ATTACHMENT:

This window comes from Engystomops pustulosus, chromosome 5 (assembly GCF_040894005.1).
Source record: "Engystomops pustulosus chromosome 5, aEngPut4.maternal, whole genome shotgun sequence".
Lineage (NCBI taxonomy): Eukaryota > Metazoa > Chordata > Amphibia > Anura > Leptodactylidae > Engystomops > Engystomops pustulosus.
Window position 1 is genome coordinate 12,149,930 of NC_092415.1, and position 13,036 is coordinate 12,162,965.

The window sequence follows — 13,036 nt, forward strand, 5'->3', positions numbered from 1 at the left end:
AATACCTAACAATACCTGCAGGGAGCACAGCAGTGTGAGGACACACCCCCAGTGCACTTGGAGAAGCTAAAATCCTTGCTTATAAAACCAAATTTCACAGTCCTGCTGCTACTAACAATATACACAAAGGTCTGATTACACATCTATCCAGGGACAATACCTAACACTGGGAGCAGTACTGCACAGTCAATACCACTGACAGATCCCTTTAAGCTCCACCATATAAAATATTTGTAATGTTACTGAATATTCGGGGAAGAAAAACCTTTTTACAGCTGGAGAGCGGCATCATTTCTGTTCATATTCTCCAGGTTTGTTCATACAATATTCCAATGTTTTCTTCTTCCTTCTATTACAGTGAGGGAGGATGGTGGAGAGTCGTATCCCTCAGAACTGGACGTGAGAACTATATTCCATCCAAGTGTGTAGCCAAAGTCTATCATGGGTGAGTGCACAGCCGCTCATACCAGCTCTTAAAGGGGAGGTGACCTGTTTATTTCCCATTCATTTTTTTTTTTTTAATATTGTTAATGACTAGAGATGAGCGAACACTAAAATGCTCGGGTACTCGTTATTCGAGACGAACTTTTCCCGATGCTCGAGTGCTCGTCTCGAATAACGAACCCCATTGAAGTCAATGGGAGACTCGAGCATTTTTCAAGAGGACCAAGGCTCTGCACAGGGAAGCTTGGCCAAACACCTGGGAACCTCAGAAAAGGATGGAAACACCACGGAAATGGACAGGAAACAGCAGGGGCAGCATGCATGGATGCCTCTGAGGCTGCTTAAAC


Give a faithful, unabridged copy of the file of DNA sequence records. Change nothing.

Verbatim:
This window comes from Engystomops pustulosus, chromosome 5 (assembly GCF_040894005.1).
Source record: "Engystomops pustulosus chromosome 5, aEngPut4.maternal, whole genome shotgun sequence".
Lineage (NCBI taxonomy): Eukaryota > Metazoa > Chordata > Amphibia > Anura > Leptodactylidae > Engystomops > Engystomops pustulosus.
Window position 1 is genome coordinate 12,149,930 of NC_092415.1, and position 13,036 is coordinate 12,162,965.

The window sequence follows — 13,036 nt, forward strand, 5'->3', positions numbered from 1 at the left end:
AATACCTAACAATACCTGCAGGGAGCACAGCAGTGTGAGGACACACCCCCAGTGCACTTGGAGAAGCTAAAATCCTTGCTTATAAAACCAAATTTCACAGTCCTGCTGCTACTAACAATATACACAAAGGTCTGATTACACATCTATCCAGGGACAATACCTAACACTGGGAGCAGTACTGCACAGTCAATACCACTGACAGATCCCTTTAAGCTCCACCATATAAAATATTTGTAATGTTACTGAATATTCGGGGAAGAAAAACCTTTTTACAGCTGGAGAGCGGCATCATTTCTGTTCATATTCTCCAGGTTTGTTCATACAATATTCCAATGTTTTCTTCTTCCTTCTATTACAGTGAGGGAGGATGGTGGAGAGTCGTATCCCTCAGAACTGGACGTGAGAACTATATTCCATCCAAGTGTGTAGCCAAAGTCTATCATGGGTGAGTGCACAGCCGCTCATACCAGCTCTTAAAGGGGAGGTGACCTGTTTATTTCCCATTCATTTTTTTTTTTTTAATATTGTTAATGACTAGAGATGAGCGAACACTAAAATGCTCGGGTACTCGTTATTCGAGACGAACTTTTCCCGATGCTCGAGTGCTCGTCTCGAATAACGAACCCCATTGAAGTCAATGGGAGACTCGAGCATTTTTCAAGAGGACCAAGGCTCTGCACAGGGAAGCTTGGCCAAACACCTGGGAACCTCAGAAAAGGATGGAAACACCACGGAAATGGACAGGAAACAGCAGGGGCAGCATGCATGGATGCCTCTGAGGCTGCTTAAAC